Sequencing of the all the genetic material of an individual, whole genome sequencing, is becoming an affordable and achievable test for clinical use and creates a powerful resource for research.  Although, as mentioned, health care is a national competence in the EU, EAPM is working on the idea that each member state (or at least a 'coalition of the willing’) should develop a genome project proportionate to its population, for the benefit of all.  The availability of data from a large number of individuals increases the ability to investigate questions across a large number of diseases in different populations and also provides more information for understanding the results for clinical care in an individual.

Researchers would potentially be able to access millions of genetic markers and accelerate science towards better understanding of diseases and specific patients. Crucially, this would guide choice of therapy, prevention and screening programmes, increasing overall healthcare efficiency and patient outcomes.  It would be a perfect example of coordination, cooperation and teamwork.

And that would be one-nil to Europe.  Important among EAPM’s aims has always been the fostering of partnerships between member states, the health stakeholder community and, of course, those at the absolute centre of health care - Europe’s patients. Once again, as stated above, when it comes to the health of the EU’s citizens, we need more Europe, not less. And that means stepping up collaboration in all areas. Not to do so would represent an own-goal.

Belgium

Attacked for daring to write

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On 1 May this year Belgian journalist Roland Delacore wrote a personal opinion piece about the Church of Almighty God, which was published in EU Reporter. As a result, Roland Delacore received great criticism in other media by several NGOs. In particular, he was accused of being a “Chinese Government agent” and “one of Beijing’s useful idiots” for his pro-China, anti-cult viewpoint. In response, Delacore has penned a follow up article which he has requested we publish. This article is the personal opinion of the author only, and is not endorsed by EU Reporter. EU Reporter does however support freedom of opinion and speech, and freedom and independence of the press. EU Reporter has decided therefore to publish Delacore’s article unedited.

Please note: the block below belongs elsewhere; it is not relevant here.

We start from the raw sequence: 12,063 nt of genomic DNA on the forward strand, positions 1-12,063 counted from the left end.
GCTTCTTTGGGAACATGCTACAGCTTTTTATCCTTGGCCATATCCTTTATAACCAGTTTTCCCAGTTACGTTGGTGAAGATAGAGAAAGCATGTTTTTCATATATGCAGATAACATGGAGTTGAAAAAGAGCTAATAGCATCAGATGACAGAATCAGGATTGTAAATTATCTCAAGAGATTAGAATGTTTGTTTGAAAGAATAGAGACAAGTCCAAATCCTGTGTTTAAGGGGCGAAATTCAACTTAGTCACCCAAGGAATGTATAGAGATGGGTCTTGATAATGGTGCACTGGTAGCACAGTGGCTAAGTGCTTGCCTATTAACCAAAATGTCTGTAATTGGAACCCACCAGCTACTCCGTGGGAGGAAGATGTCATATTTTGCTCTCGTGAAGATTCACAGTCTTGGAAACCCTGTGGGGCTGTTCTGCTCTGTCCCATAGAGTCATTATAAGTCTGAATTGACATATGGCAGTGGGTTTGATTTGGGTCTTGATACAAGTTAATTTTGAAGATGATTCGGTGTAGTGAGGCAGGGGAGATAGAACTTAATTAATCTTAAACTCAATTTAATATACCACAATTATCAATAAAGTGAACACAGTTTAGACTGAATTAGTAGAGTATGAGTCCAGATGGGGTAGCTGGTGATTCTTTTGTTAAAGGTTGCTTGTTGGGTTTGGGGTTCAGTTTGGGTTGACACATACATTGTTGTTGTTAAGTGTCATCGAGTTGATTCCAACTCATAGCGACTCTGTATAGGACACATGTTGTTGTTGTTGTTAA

"Attacked for daring to write" by Roland Delacourt

Recently, I was attacked by the Italian religious research magazine Bitter Winter for publishing an interview exposing the cult nature of Eastern Lightning (Church of Almighty God) in EU Reporter and was even described by its allies as a Communist Party of China agent, writes Roland Delacourt.  

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At the same time, they are also trying to deny a report on Eastern Lightning (Church of Almighty God) and its allies (18 pages) that I submitted to CIAOSN in Belgium through various private channels. However, it must be pointed out that this report will be an overwhelming blow to the Eastern Lightning. This report is not very detailed. It is a compilation of complaints. All these complaints come from the Christian circle. Including the Vatican and other denominations inspired by Christianity.

Eastern Lightning was founded by Zhao Weishan in 1989. He currently lives in the United States and continues to serve as a church leader. This is a Chinese heretical religious movement based on Christianity, which believes that Jesus was reincarnated as a woman in China. According to unofficial sources, the woman is Yang Xiangbin, born in 1973. It is this fact that makes me feel uneasy. If I slightly suspect that this report was fabricated or written by a pro-communist organization, I would never pass on such a report. A sect worships a woman who claims to be the reincarnation of Jesus. In our land, which Christian would agree with the eschatology of this sect?

Do you know Bitter Winter? According to the founder, this is an electronic magazine, launched by the New Religious Research Centre CESNUR in May 2018, to discuss religious freedom and human rights issues in China. The organization is headquartered in Turin, Italy.

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According to reports from the German Katolische magazine and the Italian L'Espresso weekly magazine, Bitter Winter is very close to the position of the US government on the China issue. One of its primary purposes is to disrupt the agreement between the Holy See and China.

Massimo Introvigne is the founder of the magazine and the current editor in chief. He calls himself a "sociologist" and is one of the "world’s top experts on new religious movements", but in fact, he is a patent attorney.

Antovigne is also the founder of CESNUR, which has launched the new religious movement magazine The Journal of CESNUR, and the original online magazine Bitter Winter specifically concerning Chinese religious issues. Starting from 1 December, 2020, Bitterwinter.com has added an international column covering religious freedom around the world.